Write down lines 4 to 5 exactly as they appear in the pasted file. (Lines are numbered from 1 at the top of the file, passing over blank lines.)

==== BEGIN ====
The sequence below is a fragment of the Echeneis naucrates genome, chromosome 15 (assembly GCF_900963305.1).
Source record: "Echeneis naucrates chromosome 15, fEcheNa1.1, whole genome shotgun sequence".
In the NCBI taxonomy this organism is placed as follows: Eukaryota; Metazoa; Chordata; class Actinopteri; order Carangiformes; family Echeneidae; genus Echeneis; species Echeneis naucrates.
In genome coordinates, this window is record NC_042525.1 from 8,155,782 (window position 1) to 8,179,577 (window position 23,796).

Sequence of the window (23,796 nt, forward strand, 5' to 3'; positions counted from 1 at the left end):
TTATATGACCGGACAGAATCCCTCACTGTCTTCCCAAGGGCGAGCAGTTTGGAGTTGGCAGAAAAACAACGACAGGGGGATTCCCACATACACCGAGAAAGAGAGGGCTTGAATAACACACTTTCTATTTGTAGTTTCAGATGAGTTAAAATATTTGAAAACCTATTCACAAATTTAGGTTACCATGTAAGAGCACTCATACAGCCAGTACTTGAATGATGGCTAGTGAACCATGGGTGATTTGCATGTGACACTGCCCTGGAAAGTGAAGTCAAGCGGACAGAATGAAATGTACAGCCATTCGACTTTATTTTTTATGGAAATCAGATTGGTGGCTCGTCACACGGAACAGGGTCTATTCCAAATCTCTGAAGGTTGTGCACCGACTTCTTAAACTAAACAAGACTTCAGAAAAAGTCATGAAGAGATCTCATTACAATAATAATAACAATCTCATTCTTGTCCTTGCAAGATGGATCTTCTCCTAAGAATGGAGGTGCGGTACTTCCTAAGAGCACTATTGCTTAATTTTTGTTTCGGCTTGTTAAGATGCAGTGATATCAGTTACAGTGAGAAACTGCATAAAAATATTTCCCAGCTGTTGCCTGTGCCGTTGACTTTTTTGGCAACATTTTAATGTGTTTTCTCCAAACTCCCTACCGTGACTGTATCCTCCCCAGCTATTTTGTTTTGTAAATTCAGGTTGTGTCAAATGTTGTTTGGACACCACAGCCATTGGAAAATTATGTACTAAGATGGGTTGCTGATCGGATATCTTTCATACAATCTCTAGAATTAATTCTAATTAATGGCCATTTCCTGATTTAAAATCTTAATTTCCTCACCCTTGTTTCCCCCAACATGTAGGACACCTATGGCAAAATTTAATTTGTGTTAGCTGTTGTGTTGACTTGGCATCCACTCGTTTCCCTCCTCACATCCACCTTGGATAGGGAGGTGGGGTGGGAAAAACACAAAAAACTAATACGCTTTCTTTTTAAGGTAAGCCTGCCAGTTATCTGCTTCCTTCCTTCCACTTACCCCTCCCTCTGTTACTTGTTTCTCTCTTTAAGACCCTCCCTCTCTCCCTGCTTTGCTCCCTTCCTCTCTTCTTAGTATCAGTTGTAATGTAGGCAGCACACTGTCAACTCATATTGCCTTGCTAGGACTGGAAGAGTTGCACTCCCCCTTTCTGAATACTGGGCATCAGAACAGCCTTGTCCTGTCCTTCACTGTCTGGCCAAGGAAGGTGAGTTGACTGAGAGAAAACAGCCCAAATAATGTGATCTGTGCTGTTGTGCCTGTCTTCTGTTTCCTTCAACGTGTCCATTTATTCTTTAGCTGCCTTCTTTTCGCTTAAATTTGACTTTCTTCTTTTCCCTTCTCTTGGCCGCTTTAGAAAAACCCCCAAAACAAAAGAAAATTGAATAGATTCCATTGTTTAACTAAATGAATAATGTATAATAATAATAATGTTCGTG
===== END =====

In genome coordinates, this window is record NC_042525.1 from 8,155,782 (window position 1) to 8,179,577 (window position 23,796).

Sequence of the window (23,796 nt, forward strand, 5' to 3'; positions counted from 1 at the left end):